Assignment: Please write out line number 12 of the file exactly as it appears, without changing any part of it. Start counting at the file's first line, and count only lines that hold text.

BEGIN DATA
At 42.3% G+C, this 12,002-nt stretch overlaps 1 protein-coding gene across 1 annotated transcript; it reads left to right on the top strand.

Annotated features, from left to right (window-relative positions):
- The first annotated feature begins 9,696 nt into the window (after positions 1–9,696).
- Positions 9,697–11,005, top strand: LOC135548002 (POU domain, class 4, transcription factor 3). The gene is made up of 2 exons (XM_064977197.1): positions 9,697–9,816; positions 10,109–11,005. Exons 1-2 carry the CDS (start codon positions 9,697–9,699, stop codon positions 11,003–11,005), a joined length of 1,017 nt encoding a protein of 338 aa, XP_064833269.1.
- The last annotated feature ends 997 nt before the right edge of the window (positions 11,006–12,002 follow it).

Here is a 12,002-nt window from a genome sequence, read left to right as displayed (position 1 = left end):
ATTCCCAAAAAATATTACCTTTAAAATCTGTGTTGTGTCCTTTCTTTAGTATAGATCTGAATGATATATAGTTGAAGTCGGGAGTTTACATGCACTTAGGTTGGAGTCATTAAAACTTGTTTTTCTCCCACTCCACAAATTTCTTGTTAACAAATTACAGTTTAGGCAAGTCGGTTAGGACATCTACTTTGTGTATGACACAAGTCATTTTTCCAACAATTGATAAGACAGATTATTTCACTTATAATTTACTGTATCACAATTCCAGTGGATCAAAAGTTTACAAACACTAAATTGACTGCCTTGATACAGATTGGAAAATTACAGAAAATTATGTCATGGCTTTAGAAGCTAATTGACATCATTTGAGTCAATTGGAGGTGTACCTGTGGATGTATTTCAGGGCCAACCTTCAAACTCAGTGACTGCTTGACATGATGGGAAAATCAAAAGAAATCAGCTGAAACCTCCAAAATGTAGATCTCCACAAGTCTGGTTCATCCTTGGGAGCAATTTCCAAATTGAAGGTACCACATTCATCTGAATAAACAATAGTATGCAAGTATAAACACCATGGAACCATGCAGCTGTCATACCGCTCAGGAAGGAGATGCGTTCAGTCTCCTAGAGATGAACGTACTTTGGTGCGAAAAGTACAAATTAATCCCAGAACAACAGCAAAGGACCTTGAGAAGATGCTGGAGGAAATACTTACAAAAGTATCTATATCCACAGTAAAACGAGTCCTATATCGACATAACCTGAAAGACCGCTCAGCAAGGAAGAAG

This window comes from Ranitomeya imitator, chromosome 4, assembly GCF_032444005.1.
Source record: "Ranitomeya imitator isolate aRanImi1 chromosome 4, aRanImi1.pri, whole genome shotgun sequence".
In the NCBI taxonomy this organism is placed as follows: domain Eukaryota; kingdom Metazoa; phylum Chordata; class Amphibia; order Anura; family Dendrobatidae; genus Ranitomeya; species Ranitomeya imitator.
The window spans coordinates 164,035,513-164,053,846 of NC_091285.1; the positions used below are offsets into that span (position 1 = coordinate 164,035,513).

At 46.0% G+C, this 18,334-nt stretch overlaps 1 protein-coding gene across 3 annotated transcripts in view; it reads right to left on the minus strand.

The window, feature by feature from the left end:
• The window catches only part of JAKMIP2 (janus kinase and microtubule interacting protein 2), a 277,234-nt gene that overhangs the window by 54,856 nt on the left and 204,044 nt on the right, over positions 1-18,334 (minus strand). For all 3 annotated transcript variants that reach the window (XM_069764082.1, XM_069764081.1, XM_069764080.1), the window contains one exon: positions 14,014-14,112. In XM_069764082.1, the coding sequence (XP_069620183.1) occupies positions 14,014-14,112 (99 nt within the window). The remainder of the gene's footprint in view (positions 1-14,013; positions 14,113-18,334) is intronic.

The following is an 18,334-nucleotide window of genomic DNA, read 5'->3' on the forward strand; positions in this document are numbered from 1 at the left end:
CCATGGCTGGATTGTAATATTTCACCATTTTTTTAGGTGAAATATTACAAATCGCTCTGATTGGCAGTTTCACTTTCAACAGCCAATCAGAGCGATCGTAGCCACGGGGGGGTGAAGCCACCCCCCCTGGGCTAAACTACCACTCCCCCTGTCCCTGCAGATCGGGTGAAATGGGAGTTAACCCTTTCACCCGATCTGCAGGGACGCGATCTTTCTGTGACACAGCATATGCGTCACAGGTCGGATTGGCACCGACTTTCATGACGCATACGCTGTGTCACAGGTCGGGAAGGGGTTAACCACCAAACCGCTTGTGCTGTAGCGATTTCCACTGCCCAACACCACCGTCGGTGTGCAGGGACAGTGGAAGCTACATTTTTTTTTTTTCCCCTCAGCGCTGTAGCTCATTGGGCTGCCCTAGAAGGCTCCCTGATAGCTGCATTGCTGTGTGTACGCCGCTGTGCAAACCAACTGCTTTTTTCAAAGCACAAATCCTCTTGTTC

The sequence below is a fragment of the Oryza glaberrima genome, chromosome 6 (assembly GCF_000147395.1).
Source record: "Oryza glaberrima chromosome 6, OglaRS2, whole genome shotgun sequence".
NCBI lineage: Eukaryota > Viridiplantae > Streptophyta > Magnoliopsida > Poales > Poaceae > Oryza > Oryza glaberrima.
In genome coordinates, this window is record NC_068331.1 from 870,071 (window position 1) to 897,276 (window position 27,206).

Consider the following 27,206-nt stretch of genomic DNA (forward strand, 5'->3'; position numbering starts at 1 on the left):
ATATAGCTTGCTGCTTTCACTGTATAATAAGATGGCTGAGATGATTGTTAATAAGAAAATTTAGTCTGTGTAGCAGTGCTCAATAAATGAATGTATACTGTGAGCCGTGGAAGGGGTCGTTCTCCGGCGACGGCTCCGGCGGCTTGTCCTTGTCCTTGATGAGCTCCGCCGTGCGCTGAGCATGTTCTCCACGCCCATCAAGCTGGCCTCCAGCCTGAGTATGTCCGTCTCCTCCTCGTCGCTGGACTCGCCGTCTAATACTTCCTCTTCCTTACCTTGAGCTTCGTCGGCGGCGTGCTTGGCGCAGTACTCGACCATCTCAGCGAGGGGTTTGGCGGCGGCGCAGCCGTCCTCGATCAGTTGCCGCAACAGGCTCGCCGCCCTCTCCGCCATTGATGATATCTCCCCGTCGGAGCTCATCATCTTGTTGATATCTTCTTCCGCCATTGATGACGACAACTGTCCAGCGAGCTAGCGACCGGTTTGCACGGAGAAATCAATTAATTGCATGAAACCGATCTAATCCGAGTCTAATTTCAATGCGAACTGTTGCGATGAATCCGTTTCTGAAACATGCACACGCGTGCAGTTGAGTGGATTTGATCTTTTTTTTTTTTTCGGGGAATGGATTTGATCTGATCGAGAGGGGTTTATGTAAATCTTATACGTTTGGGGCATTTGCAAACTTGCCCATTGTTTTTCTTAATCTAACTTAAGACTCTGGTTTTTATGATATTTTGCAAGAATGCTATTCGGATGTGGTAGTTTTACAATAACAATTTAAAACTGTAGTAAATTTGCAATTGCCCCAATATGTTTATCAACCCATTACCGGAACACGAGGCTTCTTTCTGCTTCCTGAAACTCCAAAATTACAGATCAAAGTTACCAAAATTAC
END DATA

At 46.0% G+C, this 18,334-nt stretch overlaps 1 protein-coding gene across 3 annotated transcripts in view; it reads right to left on the minus strand.